Sega fan site Sega 16 has managed to land a golden
interview with ex Sega of America President, Tom Kalinske (pictured, right), who gives a comprehensive, revealing insight into the workings of the once mighty Sega, when he was at the helm back in its heyday through the early 90's.
The wide-ranging interview is a must read for both Sega fanboys and anyone interested in videogames and in how the console business evolved throughout this key decade in our pastime's short history.
Kalinske also speaks frankly about the challenges and difficulties of working with Sega of Japan at that time:
"They said they didn't like anything I had told them and disagreed with all of it, 100%. They didn't agree that we should advertise against Nintendo, staff up the U.S. to develop software, reduce the price of the hardware, or put our best title [Sonic] in with the hardware, and I can't remember all the other stuff they didn't agree with. Basically, they didn't agree with any of it, and I thought that well...this was the shortest career anyone ever had! That's it, three months, and I have to go find another job. But at the door, as he was walking out, Nakayama turned and said "but we hired you to make all the decisions for the United States and Europe, and so, that's what we want you to do, even though we think you're crazy and don't agree with it, go ahead and do it."
Kalinske also reveals how he worked closely with Sony on a proposal to jointly develop Sega's next hardware platform: "Sega said not a chance... Why would it want to share a platform with Sony? Sega would be much better off just developing its own platform, and it's nice that we had some ideas on what that platform ought to be and they'd consider it, but the company would be developing its next platform itself."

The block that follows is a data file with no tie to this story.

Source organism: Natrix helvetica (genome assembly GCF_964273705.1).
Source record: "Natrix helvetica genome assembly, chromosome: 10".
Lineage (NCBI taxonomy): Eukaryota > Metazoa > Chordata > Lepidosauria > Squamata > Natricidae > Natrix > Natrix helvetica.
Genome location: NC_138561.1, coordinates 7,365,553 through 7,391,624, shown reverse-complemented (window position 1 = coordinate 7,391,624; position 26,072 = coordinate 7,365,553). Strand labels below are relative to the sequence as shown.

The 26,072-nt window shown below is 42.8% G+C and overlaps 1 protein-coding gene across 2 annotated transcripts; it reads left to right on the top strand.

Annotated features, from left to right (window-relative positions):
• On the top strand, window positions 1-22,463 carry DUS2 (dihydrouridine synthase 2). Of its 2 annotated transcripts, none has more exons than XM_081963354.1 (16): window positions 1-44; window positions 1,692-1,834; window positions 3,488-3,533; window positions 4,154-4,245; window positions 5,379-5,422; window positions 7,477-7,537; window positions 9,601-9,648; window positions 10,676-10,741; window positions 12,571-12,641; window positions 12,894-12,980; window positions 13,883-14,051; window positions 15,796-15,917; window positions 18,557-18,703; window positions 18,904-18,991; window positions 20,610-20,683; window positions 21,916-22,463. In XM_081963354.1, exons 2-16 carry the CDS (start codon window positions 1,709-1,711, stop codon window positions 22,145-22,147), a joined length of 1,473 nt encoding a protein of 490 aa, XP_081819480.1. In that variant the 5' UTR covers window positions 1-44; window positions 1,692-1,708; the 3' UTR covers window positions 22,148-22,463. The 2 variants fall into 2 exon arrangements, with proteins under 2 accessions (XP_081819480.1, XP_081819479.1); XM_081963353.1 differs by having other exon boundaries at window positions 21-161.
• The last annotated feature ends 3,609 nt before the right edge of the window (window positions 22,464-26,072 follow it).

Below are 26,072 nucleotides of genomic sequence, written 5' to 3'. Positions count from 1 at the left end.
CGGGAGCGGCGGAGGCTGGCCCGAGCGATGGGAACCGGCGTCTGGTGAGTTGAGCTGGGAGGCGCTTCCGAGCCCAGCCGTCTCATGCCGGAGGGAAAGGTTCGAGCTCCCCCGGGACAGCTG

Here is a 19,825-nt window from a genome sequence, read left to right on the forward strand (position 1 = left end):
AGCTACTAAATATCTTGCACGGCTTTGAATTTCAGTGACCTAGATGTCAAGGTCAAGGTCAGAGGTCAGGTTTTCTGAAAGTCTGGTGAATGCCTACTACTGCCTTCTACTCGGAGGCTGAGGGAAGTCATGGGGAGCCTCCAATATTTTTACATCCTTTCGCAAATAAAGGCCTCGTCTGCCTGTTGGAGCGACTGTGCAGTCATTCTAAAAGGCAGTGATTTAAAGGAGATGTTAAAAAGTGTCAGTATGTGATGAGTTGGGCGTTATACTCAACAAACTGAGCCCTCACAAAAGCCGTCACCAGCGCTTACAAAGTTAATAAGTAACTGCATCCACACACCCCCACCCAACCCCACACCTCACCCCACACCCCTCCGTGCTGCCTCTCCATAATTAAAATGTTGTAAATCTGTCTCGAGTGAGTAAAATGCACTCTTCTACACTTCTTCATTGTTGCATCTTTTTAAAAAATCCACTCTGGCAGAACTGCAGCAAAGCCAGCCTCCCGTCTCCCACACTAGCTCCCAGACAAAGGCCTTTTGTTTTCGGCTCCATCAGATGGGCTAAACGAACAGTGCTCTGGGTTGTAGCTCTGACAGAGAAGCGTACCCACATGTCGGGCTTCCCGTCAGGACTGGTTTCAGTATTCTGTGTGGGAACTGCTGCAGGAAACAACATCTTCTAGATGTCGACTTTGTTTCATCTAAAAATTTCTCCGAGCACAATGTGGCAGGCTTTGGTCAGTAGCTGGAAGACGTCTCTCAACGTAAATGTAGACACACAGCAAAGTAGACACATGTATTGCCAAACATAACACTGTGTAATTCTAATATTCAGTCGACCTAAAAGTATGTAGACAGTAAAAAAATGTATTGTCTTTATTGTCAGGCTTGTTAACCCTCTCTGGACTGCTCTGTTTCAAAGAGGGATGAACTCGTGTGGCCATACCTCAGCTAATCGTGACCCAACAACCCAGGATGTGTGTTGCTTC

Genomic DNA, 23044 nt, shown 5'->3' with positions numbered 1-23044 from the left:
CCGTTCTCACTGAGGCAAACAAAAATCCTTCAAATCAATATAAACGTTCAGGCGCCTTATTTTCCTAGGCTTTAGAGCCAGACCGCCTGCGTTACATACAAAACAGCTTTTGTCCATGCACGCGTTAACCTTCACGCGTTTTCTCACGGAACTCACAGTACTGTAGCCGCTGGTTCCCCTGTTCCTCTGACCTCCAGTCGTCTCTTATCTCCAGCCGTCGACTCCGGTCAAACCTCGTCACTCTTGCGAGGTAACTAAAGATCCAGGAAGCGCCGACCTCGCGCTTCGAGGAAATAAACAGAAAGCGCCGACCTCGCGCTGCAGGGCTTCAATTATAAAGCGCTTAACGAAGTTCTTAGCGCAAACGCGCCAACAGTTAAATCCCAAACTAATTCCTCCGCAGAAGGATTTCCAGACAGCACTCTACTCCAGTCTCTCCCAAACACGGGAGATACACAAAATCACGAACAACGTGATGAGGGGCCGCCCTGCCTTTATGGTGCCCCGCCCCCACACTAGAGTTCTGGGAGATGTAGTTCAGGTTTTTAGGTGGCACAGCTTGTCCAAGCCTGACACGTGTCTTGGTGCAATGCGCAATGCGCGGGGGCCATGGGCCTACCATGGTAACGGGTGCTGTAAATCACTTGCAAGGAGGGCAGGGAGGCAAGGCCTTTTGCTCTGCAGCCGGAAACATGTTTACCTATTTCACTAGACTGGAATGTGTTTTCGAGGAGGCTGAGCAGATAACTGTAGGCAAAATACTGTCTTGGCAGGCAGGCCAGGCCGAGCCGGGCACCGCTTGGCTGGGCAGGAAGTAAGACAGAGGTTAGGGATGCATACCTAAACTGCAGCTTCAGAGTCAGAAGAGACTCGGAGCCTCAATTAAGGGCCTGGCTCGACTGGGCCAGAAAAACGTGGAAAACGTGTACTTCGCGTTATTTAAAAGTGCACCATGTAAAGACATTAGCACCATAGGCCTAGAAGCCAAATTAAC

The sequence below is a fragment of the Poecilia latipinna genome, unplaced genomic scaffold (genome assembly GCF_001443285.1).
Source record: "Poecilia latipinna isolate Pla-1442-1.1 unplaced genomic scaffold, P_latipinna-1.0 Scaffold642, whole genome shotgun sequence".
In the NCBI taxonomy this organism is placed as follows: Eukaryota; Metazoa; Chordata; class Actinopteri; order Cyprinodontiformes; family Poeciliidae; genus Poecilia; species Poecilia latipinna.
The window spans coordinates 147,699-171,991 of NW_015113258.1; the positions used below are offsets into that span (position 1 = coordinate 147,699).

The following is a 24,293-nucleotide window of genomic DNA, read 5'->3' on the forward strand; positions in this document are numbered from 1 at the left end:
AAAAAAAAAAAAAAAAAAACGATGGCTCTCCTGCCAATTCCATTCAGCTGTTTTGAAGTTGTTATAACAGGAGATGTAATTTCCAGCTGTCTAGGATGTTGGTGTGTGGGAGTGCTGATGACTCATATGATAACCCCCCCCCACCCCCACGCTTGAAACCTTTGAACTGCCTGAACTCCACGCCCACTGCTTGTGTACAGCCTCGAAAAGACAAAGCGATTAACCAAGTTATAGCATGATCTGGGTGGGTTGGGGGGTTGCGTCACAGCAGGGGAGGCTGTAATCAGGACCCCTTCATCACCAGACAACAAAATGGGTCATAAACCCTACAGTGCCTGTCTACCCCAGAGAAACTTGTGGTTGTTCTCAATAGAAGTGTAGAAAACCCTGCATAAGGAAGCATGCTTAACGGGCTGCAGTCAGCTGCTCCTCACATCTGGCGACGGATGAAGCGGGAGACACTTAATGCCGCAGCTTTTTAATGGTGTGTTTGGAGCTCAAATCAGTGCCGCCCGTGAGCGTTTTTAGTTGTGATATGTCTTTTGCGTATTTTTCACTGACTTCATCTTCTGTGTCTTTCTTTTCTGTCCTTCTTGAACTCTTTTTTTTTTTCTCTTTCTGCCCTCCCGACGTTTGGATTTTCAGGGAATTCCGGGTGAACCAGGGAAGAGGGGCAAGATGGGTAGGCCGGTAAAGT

He continues: "At that particular point in time, Sega knew how to develop software a hell of a lot better than Sony did... They were just coming up the learning curve, so we would have benefited much more greatly -- at least in my opinion -- than Sony would have, at least initially, at least for a year or two. But Sega of Japan didn't want any of that."
The above revelations are only the tip of the iceberg. Kalinske, who is currently Vice Chairman of Leapfrog, is refreshingly open and frank when discussing internal Sega Japan/America conflicts.
He also reveals, rather coolly, that he obtained the Sega job, whilst tanning himself on the beach in Hawaii, telling the interviewer: "I'm lying on a beach in Hawaii, literally lying on a beach in Hawaii, and a shadow comes over me and I look up...it's Hayao Nakayama. He says "Hey Tom what are you doing?" I say, "Well, I'm here on the beach relaxing." He says "why don't you come back to Japan with me? I want to show you some really great technology." I didn't know what he was talking about, but literally, that's how the dance of recruitment started."
Speaking to the UK's leading Sega fanboy, none other than UK:Resistance's Commander Zorg
, SPOnG heard: "It's terrible to read that Sega was TEARING ITSELF APART at a time it should've been uniting to crush the growing Sony menace. Things might have been so different had Sega Japan and America got together over a warm sake and made the Saturn appeal to both sides of the world, instead of just a few thousand hardcore geeks"
SPOnG would urge you to go and make yourself a nice cup of tea, and sit down and read the full, splendid interview over at Sega 16.